Iran judiciary to review controversial airline privatization

PressTV – Iran’s judiciary is to review alleged irregularities in the privatization of a major government-run airline after parliament lawmakers claimed the company had been sold at an exorbitantly cheap price three years ago and that nepotism may have been an issue.

The Mehr news agency said in a Thursday report that the judiciary will rule on the case related to the privatization of Iran Airtour, a former subsidiary of Iran’s national carrier Homa, in a major deal in 2015 which critics believe has never paid off.

The report cited a former member of Iran Airtour as saying that buyers of the company have yet to pay back debts worth of $82.5 million for 15 Tupolev airplanes operated by the carrier.

The source said the initial evaluation of the airline’s assets for privatization, equal to several million dollars at the time, was also flawed; saying the company has buildings and offices that are currently worth at least five trillion rials ($40 million).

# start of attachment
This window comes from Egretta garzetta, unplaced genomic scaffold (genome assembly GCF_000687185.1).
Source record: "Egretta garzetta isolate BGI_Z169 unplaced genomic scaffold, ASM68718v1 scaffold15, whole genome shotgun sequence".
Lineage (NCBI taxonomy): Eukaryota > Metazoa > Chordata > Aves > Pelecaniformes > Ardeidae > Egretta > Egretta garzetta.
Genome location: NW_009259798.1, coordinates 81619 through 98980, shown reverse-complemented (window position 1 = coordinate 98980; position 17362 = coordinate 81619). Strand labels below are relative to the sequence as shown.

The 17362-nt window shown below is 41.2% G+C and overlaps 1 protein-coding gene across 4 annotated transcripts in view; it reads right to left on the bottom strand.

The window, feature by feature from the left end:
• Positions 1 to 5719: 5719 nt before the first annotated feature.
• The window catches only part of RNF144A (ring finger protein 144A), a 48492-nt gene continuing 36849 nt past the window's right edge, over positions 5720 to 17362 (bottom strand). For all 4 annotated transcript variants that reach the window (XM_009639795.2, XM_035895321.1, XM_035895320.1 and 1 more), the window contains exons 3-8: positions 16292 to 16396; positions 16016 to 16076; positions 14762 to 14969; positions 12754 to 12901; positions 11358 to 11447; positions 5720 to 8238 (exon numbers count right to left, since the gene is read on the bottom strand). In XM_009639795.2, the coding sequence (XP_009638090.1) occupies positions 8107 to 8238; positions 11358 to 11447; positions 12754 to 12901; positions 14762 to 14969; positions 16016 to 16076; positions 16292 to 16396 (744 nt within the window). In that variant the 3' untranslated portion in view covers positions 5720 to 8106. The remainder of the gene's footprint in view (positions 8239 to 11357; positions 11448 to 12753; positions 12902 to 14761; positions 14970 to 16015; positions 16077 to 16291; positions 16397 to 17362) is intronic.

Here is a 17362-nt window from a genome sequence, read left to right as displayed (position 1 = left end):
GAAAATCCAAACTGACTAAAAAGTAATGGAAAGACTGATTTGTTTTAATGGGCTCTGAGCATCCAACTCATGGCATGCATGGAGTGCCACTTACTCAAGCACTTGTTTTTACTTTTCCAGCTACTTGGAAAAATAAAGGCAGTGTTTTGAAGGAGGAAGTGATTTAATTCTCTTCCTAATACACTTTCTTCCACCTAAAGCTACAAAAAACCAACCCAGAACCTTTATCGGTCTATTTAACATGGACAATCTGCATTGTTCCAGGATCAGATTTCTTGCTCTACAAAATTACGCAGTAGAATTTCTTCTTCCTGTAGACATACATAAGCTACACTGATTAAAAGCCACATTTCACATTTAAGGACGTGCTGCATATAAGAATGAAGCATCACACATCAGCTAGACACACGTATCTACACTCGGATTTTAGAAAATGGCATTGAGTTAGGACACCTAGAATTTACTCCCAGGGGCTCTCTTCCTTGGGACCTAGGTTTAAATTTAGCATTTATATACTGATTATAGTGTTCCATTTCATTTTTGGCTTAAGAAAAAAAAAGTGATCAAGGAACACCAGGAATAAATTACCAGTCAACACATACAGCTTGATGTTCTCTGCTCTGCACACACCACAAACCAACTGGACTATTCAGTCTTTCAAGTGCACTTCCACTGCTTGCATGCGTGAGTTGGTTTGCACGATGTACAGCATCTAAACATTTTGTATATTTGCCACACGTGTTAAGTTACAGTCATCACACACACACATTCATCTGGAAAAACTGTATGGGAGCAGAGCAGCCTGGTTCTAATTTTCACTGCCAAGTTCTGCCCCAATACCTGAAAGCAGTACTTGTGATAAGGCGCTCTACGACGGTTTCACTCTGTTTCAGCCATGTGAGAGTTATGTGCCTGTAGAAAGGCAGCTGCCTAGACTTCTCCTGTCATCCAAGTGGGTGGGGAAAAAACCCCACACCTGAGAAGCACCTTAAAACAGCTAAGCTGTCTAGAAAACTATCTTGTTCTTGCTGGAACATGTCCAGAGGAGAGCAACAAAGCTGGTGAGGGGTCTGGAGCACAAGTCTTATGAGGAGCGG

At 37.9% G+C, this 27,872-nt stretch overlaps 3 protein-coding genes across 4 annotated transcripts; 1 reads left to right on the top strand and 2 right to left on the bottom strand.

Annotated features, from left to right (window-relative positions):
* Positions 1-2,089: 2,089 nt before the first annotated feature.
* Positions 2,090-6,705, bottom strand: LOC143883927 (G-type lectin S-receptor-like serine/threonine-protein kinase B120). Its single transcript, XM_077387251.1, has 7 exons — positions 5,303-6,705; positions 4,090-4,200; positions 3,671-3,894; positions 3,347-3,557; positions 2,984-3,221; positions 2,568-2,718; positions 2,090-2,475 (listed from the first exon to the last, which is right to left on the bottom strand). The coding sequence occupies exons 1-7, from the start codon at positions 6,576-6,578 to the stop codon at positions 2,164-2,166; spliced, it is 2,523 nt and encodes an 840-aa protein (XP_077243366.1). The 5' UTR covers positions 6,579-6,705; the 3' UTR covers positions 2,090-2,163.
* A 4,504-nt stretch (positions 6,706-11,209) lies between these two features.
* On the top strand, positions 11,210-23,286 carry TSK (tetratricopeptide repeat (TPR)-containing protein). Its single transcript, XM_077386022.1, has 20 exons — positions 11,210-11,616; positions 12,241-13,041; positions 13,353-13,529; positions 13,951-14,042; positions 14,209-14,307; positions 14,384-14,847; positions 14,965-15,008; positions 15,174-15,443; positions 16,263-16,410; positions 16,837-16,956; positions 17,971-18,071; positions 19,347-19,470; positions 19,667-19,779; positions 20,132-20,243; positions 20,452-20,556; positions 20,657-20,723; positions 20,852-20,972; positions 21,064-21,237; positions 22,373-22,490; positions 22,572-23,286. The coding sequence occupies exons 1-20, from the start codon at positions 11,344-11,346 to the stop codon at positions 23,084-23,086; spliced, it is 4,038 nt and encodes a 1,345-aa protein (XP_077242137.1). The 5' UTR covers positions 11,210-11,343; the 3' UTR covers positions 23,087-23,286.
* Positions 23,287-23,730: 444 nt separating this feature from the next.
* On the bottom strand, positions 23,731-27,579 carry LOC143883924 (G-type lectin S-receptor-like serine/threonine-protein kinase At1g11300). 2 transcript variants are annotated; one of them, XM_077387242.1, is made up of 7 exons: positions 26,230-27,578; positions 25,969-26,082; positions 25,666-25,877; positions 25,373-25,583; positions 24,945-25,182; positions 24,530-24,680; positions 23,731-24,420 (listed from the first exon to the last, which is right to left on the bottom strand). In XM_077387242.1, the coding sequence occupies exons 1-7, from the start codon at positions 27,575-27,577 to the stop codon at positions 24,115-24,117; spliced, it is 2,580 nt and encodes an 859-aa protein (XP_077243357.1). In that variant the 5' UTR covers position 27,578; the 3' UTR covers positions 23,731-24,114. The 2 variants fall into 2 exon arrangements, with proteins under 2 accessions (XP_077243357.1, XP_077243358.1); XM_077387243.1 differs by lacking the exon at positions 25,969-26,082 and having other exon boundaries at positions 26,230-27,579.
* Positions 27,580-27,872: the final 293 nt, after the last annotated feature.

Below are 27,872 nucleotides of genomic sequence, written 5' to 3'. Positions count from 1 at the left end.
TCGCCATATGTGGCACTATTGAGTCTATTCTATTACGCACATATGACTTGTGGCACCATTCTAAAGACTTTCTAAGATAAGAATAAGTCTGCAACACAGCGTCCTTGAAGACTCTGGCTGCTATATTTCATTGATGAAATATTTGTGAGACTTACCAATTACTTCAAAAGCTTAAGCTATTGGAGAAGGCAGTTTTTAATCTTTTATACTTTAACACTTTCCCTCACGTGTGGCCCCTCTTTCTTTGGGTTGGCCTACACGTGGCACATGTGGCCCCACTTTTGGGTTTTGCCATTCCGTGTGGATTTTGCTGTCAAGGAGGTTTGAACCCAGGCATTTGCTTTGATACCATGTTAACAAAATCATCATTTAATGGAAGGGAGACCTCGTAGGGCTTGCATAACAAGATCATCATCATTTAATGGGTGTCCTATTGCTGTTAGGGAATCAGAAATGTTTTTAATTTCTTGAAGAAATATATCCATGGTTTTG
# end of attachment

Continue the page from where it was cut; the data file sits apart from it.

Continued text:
The source said nepotism may have been involved in the Iran Airtour deal, adding that the current owner of the company is a relative of president of the Privatization Organization of Iran.

The report comes more than a week after a senior lawmaker of the Iranian parliament representing the city of Mashhad, where Iran Airtour has several offices, said the deal to privatize the company should be revisited due to what he described as massive irregularities.

Privatization of major state-run companies in Iran began in 2005 after a decree was issued under Article 44 of the Iranian Constitution.

However, the process has faced growing public and government scrutiny, especially since riots erupted last autumn at the site of a major sugar plant in southwestern Iran where workers demanded delayed pays years after the company had been privatized.

The review of Iran Airtour deal also comes against the backdrop of a sweeping crackdown by the Iranian judiciary on economic corruption in the country.

Nine people have been sentenced to death and dozens of others have received hefty prison terms for misuse of public funds, racketeering, graft or other charges.